Raccoons, squirrels, opossums, bats, and snakes – they’re the animals homeowners love to hate. These adaptable species often invade homes in search of food and shelter. Left unchecked, they can cause thousands of dollars in damage.
Although wildlife relocation may seem like a humane option, the practice can be costly, ineffective, and detrimental to animals. Frustrated homeowners often turn to pest-control companies for wildlife removal, only to discover their services are ineffective.
In most cases, relocated animals cannot adapt to their new surroundings, no matter how lush their new home appears. Species that stockpile large quantities of food, such as squirrels, are especially prone to starvation if moved too far away from their food source. According to a 2004 study by the Universities Federation for Animal Welfare, 97 percent of gray squirrels relocated to a forest either died or disappeared from their release site within three months. Other times, these newcomers are killed by rival animals defending their territory or by speeding vehicles.
The animals that survive relocation often come back to haunt well-meaning homeowners. Because Texas law requires some species to be released within 10 miles of their trap site, many relocated animals return home within a few days of being released. Mothers who are separated from their babies are especially determined to return to the nesting site. In fact, it’s not uncommon for homeowners to pay a pest-control company to relocate an animal multiple times, not realizing that the same animal has returned. The best option is to keep animals within their native habitat to maintain balance in the area.
The data-supported reason for this is found in the adage: nature abhors a vacuum. Relocate 100 raccoons, and 102 will move back. When animals are removed from their territory, it’s like putting up a flashing vacancy sign. If a species’ population drops below a critical level, females will have more litters per year, and the litter size increases accordingly.
How to Protect Your Home
Animals target homes with accessible outdoor food and damaged exteriors. Once an animal enters your home, you need to decide the seriousness of the situation. Is it simply a bird’s nest on your porch or a rat’s nest in your walls? If you can’t wait for the animal to leave, act fast! Ridding a home of animals in the winter and fall is much easier than in the spring and summer when babies are likely involved.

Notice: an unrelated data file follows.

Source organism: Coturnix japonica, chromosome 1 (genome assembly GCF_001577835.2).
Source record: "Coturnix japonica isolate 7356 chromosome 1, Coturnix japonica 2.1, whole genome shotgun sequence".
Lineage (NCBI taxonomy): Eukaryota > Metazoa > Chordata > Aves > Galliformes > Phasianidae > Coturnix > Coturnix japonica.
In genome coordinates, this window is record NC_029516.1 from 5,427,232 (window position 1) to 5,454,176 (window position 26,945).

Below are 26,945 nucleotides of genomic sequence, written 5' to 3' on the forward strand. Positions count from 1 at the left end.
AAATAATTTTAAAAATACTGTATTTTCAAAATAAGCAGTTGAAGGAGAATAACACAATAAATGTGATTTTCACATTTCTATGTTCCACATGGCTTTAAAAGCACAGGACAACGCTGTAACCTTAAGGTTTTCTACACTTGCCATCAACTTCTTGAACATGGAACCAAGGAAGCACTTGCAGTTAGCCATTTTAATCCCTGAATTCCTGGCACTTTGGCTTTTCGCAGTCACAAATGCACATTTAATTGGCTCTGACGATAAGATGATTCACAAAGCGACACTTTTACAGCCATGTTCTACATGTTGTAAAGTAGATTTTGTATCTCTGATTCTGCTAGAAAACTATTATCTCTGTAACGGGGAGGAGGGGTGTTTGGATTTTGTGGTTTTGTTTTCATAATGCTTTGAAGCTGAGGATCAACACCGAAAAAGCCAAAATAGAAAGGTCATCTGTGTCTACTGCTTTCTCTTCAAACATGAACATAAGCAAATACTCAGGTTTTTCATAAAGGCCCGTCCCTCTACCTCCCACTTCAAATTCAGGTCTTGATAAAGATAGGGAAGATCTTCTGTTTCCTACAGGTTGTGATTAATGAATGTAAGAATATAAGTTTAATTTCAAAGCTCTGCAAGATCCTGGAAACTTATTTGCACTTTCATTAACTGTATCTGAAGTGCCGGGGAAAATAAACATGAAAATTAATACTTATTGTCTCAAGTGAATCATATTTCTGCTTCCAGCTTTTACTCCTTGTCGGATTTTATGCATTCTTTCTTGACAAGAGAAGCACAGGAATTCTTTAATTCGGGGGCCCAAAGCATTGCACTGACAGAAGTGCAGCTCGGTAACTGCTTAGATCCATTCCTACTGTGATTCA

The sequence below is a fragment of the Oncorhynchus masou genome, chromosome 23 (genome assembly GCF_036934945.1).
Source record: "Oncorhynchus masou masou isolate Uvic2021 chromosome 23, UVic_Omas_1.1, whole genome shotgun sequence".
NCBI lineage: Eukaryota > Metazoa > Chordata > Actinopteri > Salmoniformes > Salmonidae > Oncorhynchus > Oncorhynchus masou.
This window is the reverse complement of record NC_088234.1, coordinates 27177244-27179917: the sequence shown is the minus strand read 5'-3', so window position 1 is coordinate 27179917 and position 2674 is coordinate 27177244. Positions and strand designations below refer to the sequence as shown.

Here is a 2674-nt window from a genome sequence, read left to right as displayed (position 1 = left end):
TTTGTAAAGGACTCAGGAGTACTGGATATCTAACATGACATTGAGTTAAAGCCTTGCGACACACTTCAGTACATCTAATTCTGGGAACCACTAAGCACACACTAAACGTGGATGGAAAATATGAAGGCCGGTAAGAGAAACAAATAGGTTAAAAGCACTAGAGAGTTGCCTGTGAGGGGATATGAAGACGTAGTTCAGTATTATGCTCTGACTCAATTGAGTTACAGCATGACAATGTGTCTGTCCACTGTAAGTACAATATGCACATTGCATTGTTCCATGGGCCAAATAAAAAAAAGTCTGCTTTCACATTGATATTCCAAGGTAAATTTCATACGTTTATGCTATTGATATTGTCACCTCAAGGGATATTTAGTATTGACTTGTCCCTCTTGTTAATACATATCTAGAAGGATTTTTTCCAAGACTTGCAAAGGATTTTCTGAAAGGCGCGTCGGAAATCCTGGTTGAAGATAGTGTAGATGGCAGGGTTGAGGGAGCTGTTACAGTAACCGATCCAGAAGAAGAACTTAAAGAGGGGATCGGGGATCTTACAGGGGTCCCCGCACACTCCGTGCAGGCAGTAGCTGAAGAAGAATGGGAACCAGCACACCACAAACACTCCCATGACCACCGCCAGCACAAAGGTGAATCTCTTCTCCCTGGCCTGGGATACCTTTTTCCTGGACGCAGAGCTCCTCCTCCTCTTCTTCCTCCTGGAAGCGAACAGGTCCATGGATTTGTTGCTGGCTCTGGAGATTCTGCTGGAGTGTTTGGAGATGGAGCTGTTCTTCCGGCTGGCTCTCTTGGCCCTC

First, locate all possible entry points for wildlife. To monitor the movement of wildlife within your home, you can stuff entry points with balled-up paper or plastic grocery bags. If the material hasn’t been moved in three to four days, it’s safe to repair the area. If you discover an area in use by wildlife, experts recommend making the area uncomfortable so the animal will leave.
Non-lethal methods, such as bright lights, loud music, Cayenne pepper, and mothballs, can turn a quiet den perfect for nesting into an undesirable location. If these methods work, the animal may decide to leave temporarily for a more comfortable den. To ensure these animals don’t return, repair all entry points and remove all food sources.
Unfortunately, most wildlife-removal techniques are costly and rarely work once you develop an infestation. That’s why the best tactic is always prevention. You can make your home less attractive to wildlife by making the following improvements:
- Don’t leave pet food and water outside (If you feed strays, only set food out at certain times and remove it promptly afterward).
- Ensure trash can lids are secure. To prevent determined visitors, secure trash lids with cords. Keep firewood and logs at least 2 feet above the ground.
- Make sure branches do not extend over or near your roof (Keep in mind squirrels can jump 9 feet horizontally).
- Repair any holes or weak points in the siding. Look for entry points near exhaust fan openings, kitchen and bathroom vents, chimneys, and above gutters.
By following these tips, homeowners can save money and address the cause of an animal invasion rather than treating the symptom.